Gently stir in powdered sugar until fully incorporated. Turn stand mixer on high and beat 1 minute, until fully combined. Add additional powdered sugar and coconut cream until desired consistency and level of sweetness is reached.

Spread or pipe coconut cream cheese frosting into middle.

Top with fresh fruit and another pastry square. Dust with powdered sugar, if desired.

Category: Kitchenaid  Tags: ,  Comments off

Panhandler’s Pizza to reopen in Fort Collins with new owners

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The storied pizzeria is vacated its original location in September.
Jacob Laxen

The storied Panhandler’s Pizza will live on in Fort Collins.

The trademarks and deep dish recipes of the 37-year-old pizzeria that closed on Sept. 24 have been sold to Tortilla Marissa’s co-owner and former Panhandler’s manager Louann DeCoursey.

She’s currently finalizing a lease for a new location in Midtown Fort Collins and is targeting a late November reopening.

“I couldn’t watch Panhandler’s go away,” said DeCoursey, a Fort Collins native and longtime patron of the pizzeria. “I know how much people love it. It is a piece of Fort Collins.”

DeCoursey has salvaged brick, wood and the fireplace mantle from the original 1220 W. Elizabeth St. Panhandler’s building in the Campus West development. She’s planning on keeping the same menu the restaurant has long been known for. 

More: Customers flock to Fort Collins’ Panhandler’s Pizza for last slices

“It’s been around for 37 years for a reason,” DeCoursey said. “You don’t mess with something that’s working.”

DeCoursey has owned the southwestern-themed Tortilla Marissa’s at 2635 S. College Ave. with her husband Mike Piotraschke since 2013.

Longtime Panhandler’s owner John Olson was told earlier this year that the original building had been sold and was about to become high-end student housing. He initially planned to keep the Panhandler’s tradition alive in a new building but later decided to retire.

More: On second thought, Panhandler’s owner decides to close

Olson said he was contacted by numerous parties interested in purchasing the restaurant. There was a spike business during the restaurant’s final weeks.

“It’s pretty exciting that the tradition will continue,” Olson said.

Steve and Pam Foster opened Panhandler’s Pizza in 1975. The original Panhandler’s pies, which were cooked in cast iron skillets that were also on display in the restaurant, were different than deep dish pies made in rectangular pans at Panhandler’s in recent decades.

Olson bought the store in March 1981, moving from Wisconsin where he had worked for a regional pizza chain called Rocky Rococo that still operates numerous stores.

Inspired by the menu at Rocky Rococo, Olson created the thick pastry-style dough that’s become Panhandler’s trademark. The Chicago-style sauce features tomatoes spiced with garlic, basil and oregano. Whole milk mozzarella is used as the main cheese.

Follow Jacob Laxen on Twitter and Instagram @jacoblaxen.

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Reno’s Stuart Smith placed third in the Senior PGA Professional …

 

Reno’s Stuart Smith placed third in the Senior PGA Professional Championship over the weekend, which earned him a spot in the KitchenAid Senior PGA Championship in May.

Smith, the director of golf at Somersett Golf Country Club, joined 34 other players in earning top spots at the 29th Senior PGA Professional Championship to advance to the 79th KitchenAid Senior PGA Championship on May 22-27, at Harbor Shores in Benton Harbor, Mich.

Smith finished with 76-71-67-68—282 (-6), placing third overall in the tournament at Desert Mountain in Scottsdale, Ariz.

“This was certainly a wonderful event. I always have high expectations and have been playing well of late. I played very good golf on the weekend and managed to come through unscathed from a few errant shots. Toss in a couple lucky breaks and some good putting from short distance led to 36 holes of bogey free golf on the weekend,” he said in a news release. “Third place is a great accomplishment for me. I’m anxious to get home to the family and our new clubhouse and get back to work.”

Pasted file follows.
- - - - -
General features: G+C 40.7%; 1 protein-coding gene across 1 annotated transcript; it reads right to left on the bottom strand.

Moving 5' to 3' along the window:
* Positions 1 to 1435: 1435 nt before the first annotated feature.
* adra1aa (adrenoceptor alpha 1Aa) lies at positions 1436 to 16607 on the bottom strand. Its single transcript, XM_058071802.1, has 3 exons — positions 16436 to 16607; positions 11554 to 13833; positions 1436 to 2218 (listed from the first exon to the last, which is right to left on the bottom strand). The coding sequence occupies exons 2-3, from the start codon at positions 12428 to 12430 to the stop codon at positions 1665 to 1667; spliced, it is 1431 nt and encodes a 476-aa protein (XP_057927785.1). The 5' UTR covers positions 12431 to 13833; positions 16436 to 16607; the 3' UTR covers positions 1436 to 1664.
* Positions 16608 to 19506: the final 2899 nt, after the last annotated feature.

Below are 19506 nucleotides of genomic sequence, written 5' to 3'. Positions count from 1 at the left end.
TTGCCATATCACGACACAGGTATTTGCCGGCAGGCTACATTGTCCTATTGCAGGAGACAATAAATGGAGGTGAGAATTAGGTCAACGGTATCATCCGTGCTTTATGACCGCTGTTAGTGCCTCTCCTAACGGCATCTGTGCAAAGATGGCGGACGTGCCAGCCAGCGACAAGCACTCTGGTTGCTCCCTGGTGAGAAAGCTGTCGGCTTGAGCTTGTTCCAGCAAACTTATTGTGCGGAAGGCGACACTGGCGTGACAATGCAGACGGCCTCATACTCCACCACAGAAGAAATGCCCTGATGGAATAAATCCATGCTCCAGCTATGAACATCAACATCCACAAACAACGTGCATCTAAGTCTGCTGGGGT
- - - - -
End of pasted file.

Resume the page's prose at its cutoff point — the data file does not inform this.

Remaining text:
May’s tournament will be Smith’s fourth appearance in the Senior PGA Championship and his third at Harbor Shores. 

“It’s nice to have a couple carrots dangling out there for next season,” he said. “I am very excited to go back to Benton Harbor and for more good things to come.”

 

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Thame ‘food trail’ a success

People in Thame’s town centre on Saturday got a few extra treats, thanks to a Food Trail.

They got to sample food delicacies, drinks, and special offers put on for the day by town centre retailers.

Eighteen food and kitchen shops, cafes and pubs took part in the Trail, a new event organised by 21st Century Thame and sponsored by A Bell Co, Steamer Trading Cook Shop, Rumsey’s Chocolaterie, and the James Figg. 21st Century Thame produced a leaflet, handed out on the day by volunteers, with a map to guide people around the venues.

Places to visit on the Trail included Rumsey’s Chocolaterie, the Deli at No 5, AGA Thame, Umberto’s, the Cross Keys, Jack Alice, the Birdcage, What’s Cooking, Treacles Tea Rooms, and the Spread Eagle.

There were also displays of cookery books at the Book House and the Oxfam Bookshop, and live piano renditions of Elvis Presley numbers at the Coffee House.

The party atmosphere was enhanced by the Swervy World Band, entertaining everyone with music played on banjo, sousaphone, saxophone, percussion, plus vocals, right through the day.

Everyone taking part thought the Food Trail was a brilliant addition to town centre activities and had excellent feedback from the public.

Stephen Catherall of Steamer Trading Cook Shop said:

“We were really busy and thought the event in town perfectly complemented the Food Festival on the Showground, with the shuttle bus taking people between the two places.”

Cornfield Bakery also thought it was a great day, and their sourdough breads were eagerly devoured.

Dian Parker of A Bell Co said:

“It was a great idea, and we were delighted to have a visit from Linda Emery, Deputy Mayor, who enjoyed our tasty fruited tea bread baked in Miele ovens.”

Helen Johns of 21st Century Thame said:

“We have a fantastic variety of shops, restaurants, cafes, pubs and kitchen shops in Thame, and it was a pleasure to put together an event that showcased the fine food, wines, beers, and kitchen accessories they offer.

“We are very grateful for the support of our sponsors. The positive feedback suggests our Food Trail event will definitely not be the last!”